Tuesday, January 10, 2012

the lonely and the brave

WE MARCH by Shane Evans (Neal Porter/Roaring Brook, 2012) is a simple homage to the brave men and women and children who gathered on the Mall in Washington, DC, in the summer of 1963. The words are spare and the illustrations are simple yet radiate all sorts of quiet strength. History teachers should consider taking this into the classroom to supplement the textbook. <711>

THERE GOES TED WILLIAMS: THE GREATEST HITTER WHO EVER LIVED (Candlewick Press 2012) by Matt Tavares simply exudes joy. From the joy in the face of the young Ted Williams as he breaks high school records and is signed to a contract at the tender age of 17, to the newly minted big leaguer Ted Williams as he practices until his hands bleed. This biography clearly communicates the incredible joy that Williams found in his sport. <712>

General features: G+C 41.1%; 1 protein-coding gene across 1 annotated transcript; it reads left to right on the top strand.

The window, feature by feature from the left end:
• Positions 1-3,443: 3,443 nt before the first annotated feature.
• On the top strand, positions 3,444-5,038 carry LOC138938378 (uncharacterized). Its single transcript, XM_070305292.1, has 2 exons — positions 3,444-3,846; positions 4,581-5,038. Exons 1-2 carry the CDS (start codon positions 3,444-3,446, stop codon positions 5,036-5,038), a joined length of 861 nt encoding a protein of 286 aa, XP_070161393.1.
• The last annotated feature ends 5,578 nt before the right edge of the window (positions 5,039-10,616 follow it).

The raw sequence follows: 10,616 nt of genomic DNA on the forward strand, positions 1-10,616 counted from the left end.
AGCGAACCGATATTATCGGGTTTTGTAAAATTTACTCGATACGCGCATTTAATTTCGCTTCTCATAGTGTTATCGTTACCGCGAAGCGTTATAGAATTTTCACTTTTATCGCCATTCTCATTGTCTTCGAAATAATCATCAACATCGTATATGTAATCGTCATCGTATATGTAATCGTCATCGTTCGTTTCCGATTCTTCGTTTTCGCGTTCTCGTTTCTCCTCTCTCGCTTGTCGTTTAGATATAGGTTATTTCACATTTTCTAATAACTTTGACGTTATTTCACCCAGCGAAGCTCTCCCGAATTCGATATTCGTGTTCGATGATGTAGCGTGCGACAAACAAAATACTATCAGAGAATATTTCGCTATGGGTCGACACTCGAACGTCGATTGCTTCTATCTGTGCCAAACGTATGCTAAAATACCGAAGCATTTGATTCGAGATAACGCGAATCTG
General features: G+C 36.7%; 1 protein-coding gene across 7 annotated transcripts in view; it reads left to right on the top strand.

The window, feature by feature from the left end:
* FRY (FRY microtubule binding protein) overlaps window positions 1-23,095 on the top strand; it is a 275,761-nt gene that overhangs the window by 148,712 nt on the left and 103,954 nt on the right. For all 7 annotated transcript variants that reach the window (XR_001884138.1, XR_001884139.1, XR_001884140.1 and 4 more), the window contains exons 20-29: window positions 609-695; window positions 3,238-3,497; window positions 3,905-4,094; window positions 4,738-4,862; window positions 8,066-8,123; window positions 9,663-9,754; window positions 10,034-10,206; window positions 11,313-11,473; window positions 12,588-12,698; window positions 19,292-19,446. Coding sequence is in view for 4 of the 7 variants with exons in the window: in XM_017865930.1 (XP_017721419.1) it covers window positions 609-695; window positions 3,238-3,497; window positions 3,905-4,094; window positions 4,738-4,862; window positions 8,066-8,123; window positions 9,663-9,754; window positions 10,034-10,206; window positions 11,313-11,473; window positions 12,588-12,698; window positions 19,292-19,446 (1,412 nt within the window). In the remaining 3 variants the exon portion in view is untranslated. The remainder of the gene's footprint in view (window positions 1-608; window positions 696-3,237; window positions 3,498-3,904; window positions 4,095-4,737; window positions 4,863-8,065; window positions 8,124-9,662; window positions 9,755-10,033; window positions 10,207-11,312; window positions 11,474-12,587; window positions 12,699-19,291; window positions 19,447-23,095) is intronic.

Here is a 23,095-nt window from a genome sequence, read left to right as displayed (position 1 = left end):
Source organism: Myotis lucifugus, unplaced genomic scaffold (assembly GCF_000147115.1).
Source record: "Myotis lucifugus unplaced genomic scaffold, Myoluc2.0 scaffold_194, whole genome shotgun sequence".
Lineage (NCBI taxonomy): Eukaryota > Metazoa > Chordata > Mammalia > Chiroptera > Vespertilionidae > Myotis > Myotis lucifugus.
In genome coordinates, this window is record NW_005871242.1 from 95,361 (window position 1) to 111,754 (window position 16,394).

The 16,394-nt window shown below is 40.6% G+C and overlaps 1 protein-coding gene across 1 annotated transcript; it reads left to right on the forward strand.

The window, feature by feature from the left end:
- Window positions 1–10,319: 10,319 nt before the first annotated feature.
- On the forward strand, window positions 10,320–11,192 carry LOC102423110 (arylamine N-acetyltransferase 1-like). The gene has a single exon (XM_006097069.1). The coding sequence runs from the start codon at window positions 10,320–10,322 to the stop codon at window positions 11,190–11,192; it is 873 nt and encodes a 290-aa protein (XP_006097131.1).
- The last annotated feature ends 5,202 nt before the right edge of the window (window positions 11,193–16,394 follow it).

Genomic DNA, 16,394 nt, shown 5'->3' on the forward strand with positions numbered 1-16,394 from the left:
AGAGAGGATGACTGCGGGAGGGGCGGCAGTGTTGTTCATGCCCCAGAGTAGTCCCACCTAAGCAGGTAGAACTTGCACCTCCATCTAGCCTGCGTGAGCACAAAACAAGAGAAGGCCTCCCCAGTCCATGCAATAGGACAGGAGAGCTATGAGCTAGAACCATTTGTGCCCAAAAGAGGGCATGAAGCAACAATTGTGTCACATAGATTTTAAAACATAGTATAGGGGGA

THE LONELY BOOK by Kate Bernheimer with illustrations by Chris Sheban (Schwartz and Wade 2012) shows how much the love of a reader can do in the life of a book. As the story opens, the book is new. It is frequently checked out and lovingly read. Eventually, though, the new-ness wears off and the book is relegated to a normal shelf where sometimes it will sit for a long time without anyone reading it. The special bond between a book and a reader comes to life in this lovely story. <713>

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